Mary, the Disciple of Christ

John recorded by inspiration of the Holy Spirit, in John 19:25, “Now there stood by the cross of Jesus His mother, and His mother’s sister, Mary the wife of Clopas, and Mary Magdalene.

Our mothers deserve more recognition than one day a year for the unending love, selfless compassion, and priceless lessons they have brought to our lives. Each day, we ought to consider the beauty which “a woman who fears the Lord”, (c.f., Proverbs 31:30), brings not only to her family but to the church of our Lord. There are many greatest examples of a biblical mothers, but perhaps Mary, the mother of Jesus, is the greatest example of all. When we think of Mary, it is likely that much of what comes to our minds is steeped in ancient legend, rather than scriptural fact. We sometimes create a portrait of Mary in our minds as a young woman, serene and confident in her motherly role in raising the Son of God. However, as we explore the scriptures, we will notice that the scriptures paint a much more human and compelling picture of Mary, the mother of Jesus. What does the Bible teach us about Mary, the disciple? 

Mary was the first disciple to suffer for the cause of Christ. Think in terms of the first-century: A poor young Jewish girl, betrothed to a carpenter, who “magically” becomes pregnant. Though she had been visited by the Angel Gabriel and told that she would conceive a child through the power of the Holy Spirit no one believed her, not even Joseph. In fact, Joseph had a mind to make her an example and put her away secretly, (c.f., Matthew 1:20). Mary exhibited great faith in the God of Israel and, in so doing, became the first to suffer shame and indignity for the cause of the Lord’s Christ. As Paul wrote to Timothy, in 2 Timothy 3:12, all who live godly lives will suffer persecution. Mary suffered shame and persecution for her Son because of her love for Christ.  

Mary, as a disciple, treasured the work of her Son. As any faithful Jewish family, the family of Jesus travelled to Jerusalem for the Passover feast, (c.f., Luke 2:41-51). However, the problem was, when the family left town Jesus stayed behind in Jerusalem… for three days. His family looked everywhere, but finally found Him in the Temple. As any mother, when she finally laid eyes upon her eldest child, Mary asked, “Son, why have you done this to us? Look, your father and I have sought You anxiously”, (Luke 2:48). Yet, Jesus responded in a manner that caused confusion, when He said, “Did you not know that I must be about My Father’s business?”, (Luke 2:49). Though Mary did not understand this statement, she treasured this and other past events within her heart, (Luke 2:51). Mary certainly wasn’t the first mother to grieve after losing her child, nor the first mother to be joyful after finding her lost son.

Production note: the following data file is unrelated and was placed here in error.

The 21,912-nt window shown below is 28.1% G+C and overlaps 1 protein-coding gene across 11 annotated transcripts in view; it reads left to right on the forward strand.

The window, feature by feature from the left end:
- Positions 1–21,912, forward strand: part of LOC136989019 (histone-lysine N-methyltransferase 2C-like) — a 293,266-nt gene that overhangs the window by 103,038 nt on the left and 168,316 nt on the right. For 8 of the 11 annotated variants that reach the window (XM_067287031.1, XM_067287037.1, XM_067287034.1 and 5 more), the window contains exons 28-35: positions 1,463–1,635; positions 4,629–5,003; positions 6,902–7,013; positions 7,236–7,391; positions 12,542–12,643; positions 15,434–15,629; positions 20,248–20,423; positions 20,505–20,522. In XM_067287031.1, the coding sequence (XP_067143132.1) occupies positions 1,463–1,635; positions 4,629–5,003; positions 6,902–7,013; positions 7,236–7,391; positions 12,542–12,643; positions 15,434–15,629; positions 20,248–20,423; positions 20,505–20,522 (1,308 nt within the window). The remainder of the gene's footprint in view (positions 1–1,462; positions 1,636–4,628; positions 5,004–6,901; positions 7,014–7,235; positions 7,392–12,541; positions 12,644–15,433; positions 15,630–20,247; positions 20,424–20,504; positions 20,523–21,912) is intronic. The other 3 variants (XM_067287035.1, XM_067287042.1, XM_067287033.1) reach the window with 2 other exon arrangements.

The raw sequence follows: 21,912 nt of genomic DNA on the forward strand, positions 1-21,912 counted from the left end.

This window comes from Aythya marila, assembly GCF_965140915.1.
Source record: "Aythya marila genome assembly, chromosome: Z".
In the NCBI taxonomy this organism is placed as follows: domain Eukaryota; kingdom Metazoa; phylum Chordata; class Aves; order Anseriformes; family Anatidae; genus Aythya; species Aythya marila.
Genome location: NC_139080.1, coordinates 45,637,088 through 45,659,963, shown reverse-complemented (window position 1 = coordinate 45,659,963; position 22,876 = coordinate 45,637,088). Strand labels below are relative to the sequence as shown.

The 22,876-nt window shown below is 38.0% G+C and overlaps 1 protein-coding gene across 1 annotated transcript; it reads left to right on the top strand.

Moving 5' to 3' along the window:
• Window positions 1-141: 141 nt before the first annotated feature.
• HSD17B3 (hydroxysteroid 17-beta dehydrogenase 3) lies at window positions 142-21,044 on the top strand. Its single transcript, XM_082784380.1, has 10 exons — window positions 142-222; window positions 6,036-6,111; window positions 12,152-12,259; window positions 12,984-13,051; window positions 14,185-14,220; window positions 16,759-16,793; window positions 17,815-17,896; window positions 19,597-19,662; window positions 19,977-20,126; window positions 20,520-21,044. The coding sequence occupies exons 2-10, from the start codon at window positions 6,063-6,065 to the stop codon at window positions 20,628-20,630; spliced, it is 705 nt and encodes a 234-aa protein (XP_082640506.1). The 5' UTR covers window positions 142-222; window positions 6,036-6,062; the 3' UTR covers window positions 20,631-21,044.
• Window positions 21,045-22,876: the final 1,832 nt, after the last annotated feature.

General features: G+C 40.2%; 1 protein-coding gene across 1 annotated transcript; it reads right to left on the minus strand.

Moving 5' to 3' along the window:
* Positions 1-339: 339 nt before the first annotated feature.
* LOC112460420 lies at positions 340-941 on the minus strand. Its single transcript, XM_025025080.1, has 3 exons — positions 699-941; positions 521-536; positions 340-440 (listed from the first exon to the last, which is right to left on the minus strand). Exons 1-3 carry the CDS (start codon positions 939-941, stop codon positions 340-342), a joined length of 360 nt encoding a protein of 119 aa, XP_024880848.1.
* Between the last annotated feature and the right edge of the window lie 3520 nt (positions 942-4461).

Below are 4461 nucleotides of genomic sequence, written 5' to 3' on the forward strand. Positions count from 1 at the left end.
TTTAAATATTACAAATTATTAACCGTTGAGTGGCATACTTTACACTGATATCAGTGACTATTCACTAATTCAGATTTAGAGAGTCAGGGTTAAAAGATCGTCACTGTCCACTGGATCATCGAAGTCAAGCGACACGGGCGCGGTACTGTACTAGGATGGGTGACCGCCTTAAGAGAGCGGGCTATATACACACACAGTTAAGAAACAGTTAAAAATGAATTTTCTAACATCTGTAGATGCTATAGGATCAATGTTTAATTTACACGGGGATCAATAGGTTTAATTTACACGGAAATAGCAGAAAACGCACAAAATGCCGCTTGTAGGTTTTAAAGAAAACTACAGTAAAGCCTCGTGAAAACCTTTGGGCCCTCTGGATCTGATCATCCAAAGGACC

Mary, the disciple, was loved by her Son who was the Savior of the World. In the final act of His life, Jesus showed the second greatest act of love for His mother, ensuring her care after His death. Before He completed the scriptures and the will of God was fulfilled through Him, Jesus ensured that His mother would be taken care of by the disciple whom He loved, believed to be John, (c.f., John 19:25-28). John would take Mary into his own home and care for her, as his Friend had desired. Mary witnessed, with her own eyes, the cruelest death in the history of the world inflicted upon her Son. Imagine, in your mind, the first time that Mary the disciple partook of the Lord’s Supper and, then, rethink how we partake of the Lord’s supper as disciples of Christ today. Incidentally, the same home that John took Mary too in order to care for her, was the same home that John returned to after he had seen the empty tomb with his own eyes, (c.f., John 20:1-10). Do you believe John told Mary first about the resurrection of Jesus? I do. 

I would love to know more about Mary, but this is the story of Jesus not Mary. Yet, Mary still encourages us in how she dealt with internal trials and difficulties. Mary began with faith in who her Son would be, and her faith grew as her Son taught and fulfilled the purposes of God. She stood by the side of Jesus as a child and that did not change as He transitioned to adulthood, as she stood by His cross. Mary, the mother of Jesus, was not ashamed to be called a disciple of Christ and neither should we be ashamed to belong to Him.